Music seems not to have been his beat, though - this reads like he would be more at home reporting a fashion show! The girls in the crowd get lots of attention.

    He did speak to the nurse - but instead of the tales of acid casualties you might expect at a Dead show, she surprisingly reveals that there's "nothing serious" (just bruises on the spectators falling down in their excitement at seeing the Dead!).

    Note the young girls asking for autographs from the Dead. "Told to wait until after the show," you can imagine the rest...

    For this reporter, the Dead are clearly part of some strange alternate "underground" world he isn't familiar with. "Progressive rock" and "new musical forms" don't sound like his bag! "They limit their recording mostly to albums" reads like a strange statement today, but through most of the '60s, singles ruled.

    The Dead came directly from San Francisco, but still managed to be late.
    Nothing is said of NRPS. They were probably accompanying the Dead to the Fillmore East shows on July 9-12, but they may not have played here. I wonder who did the light show, though; did the Dead bring their own light crew?
    The Dead would play the Mississippi River Festival again in 1980.

  2. No NRPS for this one. The light show was local...Electric Rainbow, which was basically my older brother, Brian Harvey, and a group of family and friends. Brian was one of the real pioneers of the scene in the St. Louis area and founded Electric Rainbow originally to provide environmental lighting for a small club/converted theater down the road in Belleville, IL called the Palace. Over a stretch of a few years we did, I think, five shows with the Dead, two full seasons of the MRF (including a couple shows with the St. Louis Symphony), a whole load of other touring bands and lots of local bands. For a while there we were the go-to light show for pretty much any promoter bringing in music from SF, California generally or most stuff that seemed even vaguely psychedelic. We lost Brian in late 2004.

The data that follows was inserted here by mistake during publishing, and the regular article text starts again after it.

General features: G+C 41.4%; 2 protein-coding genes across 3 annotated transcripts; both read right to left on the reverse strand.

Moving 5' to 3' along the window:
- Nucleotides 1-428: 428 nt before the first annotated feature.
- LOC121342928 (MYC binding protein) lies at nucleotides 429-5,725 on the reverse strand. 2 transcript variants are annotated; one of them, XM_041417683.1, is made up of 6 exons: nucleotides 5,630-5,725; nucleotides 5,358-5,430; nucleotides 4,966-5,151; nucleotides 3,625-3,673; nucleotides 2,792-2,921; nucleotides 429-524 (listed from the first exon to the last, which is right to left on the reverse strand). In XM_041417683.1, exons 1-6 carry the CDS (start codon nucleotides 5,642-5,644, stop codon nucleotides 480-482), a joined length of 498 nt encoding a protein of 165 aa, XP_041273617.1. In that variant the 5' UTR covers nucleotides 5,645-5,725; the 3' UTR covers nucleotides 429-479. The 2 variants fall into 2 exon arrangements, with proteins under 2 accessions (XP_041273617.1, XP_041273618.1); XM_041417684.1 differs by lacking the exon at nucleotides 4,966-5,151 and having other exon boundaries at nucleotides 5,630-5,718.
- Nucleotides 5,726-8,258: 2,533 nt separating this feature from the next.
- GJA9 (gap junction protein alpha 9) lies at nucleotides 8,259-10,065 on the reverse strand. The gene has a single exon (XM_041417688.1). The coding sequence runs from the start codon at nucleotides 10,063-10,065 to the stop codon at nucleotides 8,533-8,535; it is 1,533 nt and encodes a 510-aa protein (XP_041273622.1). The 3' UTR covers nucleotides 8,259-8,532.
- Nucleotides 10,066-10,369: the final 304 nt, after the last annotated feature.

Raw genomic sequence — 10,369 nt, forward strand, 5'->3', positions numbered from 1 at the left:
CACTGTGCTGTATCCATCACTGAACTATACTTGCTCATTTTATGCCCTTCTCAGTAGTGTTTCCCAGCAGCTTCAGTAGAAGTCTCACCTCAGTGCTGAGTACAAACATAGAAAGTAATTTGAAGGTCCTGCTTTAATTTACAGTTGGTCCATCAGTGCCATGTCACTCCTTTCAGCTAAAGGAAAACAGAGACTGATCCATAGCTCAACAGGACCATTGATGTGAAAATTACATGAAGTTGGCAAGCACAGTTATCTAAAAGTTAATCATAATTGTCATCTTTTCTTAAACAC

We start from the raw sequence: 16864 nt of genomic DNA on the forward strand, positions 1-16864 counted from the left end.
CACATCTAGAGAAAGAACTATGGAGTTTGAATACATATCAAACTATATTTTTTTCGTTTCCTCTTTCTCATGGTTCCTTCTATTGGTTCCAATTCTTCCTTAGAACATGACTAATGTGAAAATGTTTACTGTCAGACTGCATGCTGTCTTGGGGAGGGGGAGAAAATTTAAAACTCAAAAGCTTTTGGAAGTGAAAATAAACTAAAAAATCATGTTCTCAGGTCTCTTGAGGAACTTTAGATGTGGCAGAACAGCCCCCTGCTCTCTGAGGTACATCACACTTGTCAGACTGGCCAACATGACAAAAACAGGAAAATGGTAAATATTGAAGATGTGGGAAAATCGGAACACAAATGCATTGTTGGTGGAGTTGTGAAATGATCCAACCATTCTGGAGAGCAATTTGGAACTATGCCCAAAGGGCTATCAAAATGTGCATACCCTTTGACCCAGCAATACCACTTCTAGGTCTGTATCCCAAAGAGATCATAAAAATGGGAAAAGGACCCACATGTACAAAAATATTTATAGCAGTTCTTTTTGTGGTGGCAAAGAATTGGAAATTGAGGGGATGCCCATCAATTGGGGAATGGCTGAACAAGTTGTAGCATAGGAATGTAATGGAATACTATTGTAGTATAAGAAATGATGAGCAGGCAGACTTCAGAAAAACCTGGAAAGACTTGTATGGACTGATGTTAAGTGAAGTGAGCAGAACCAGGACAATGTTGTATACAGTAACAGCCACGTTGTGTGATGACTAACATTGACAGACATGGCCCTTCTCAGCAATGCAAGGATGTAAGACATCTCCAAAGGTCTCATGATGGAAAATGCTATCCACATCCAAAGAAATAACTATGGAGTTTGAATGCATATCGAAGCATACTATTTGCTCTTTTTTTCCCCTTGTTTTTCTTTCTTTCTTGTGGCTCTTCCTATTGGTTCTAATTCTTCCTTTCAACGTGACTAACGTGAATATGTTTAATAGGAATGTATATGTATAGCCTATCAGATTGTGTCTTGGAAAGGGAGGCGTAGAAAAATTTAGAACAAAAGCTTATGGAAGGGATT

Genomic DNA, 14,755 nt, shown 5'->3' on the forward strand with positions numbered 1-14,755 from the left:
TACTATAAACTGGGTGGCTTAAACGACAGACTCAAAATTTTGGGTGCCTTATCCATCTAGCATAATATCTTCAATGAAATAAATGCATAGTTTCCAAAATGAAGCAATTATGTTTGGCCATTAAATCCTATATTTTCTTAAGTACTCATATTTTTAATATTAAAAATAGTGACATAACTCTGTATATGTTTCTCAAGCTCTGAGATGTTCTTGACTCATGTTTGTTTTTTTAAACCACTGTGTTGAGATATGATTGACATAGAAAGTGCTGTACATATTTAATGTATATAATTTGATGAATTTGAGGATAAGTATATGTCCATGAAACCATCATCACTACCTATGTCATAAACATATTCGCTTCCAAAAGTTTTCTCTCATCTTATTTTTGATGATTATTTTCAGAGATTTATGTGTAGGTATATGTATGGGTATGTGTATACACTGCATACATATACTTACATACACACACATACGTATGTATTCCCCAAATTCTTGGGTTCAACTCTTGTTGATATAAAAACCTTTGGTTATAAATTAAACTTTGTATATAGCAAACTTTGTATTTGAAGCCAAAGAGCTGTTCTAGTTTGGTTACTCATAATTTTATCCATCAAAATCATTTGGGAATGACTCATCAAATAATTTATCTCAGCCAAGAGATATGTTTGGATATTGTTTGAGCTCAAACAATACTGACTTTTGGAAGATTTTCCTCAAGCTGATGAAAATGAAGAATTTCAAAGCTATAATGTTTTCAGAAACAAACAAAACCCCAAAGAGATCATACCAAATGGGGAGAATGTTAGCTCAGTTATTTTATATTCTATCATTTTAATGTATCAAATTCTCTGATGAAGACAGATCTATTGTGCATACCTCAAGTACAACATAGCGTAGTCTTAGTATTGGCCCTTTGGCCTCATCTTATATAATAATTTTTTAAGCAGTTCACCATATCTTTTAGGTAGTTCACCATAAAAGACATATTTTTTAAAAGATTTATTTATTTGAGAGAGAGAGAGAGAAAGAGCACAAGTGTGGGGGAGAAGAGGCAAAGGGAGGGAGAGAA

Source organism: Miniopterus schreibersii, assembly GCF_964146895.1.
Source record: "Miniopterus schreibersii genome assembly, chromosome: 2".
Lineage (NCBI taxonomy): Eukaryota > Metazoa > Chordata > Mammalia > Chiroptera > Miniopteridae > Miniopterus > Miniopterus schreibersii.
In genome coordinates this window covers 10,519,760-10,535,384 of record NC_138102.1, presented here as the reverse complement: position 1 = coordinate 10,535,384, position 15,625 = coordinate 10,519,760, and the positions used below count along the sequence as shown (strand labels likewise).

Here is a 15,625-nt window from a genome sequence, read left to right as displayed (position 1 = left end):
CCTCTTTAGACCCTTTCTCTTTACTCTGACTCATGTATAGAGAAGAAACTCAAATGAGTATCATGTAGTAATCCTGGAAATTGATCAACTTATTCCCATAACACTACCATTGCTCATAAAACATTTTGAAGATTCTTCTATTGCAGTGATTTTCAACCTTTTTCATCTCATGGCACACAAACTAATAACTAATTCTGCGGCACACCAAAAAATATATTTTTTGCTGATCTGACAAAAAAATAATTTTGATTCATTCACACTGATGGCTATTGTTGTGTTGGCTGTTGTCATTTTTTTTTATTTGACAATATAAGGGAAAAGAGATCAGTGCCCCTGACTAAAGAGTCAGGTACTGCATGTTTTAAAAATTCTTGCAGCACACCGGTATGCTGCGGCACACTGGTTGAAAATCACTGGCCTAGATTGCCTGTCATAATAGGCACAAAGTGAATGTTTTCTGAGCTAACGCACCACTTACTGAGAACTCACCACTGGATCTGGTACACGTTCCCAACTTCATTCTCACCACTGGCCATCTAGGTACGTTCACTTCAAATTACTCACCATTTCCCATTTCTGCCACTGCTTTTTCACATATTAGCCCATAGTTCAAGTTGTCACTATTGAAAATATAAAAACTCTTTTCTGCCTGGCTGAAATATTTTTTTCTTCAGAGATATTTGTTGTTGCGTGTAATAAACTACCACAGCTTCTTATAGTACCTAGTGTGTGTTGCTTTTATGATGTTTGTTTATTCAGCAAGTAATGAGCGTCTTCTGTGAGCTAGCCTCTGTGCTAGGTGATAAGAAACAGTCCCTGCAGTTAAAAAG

1. The light show was mentioned in a newspaper picture caption:
      "More than 8,400 young electric rock fans showed up at Wednesday's night's Mississippi River Festival show by the Grateful Dead in the first rock concert of the 1970 season. Above, a long-haired young girl, carried away by the music, is silhouetted on stage against a backdrop of colored lights in a light show performed by the Electric Rainbow. The concert, which started about half an hour late, lasted until almost midnight, with the audience shouting for more, more, more."
      The show was scheduled for 8:30, so the Dead played for almost three hours. (They probably kept the break after the acoustic set short.) But three hours wasn't enough for this crowd!

  3. It's really mind blowing that you pose the question,I wonder who did the light show and get a response from the gentleman's brother who actually did the light show.I would guess you are sometimes quite surprised by who and the quality of responses you receive here at your site.

  4. I found a photo of the Dead playing acoustic guitars at this show, which confirms that there was an acoustic set.
    Added the photo.

  5. Too Bad this archive gone. Even the university paper, the alestle did not keep it's front page photos of the "battle of the bands" during the summer of 1970.

  6. Fifty years ago tonight - my first show!! Glad to see and read the stories here.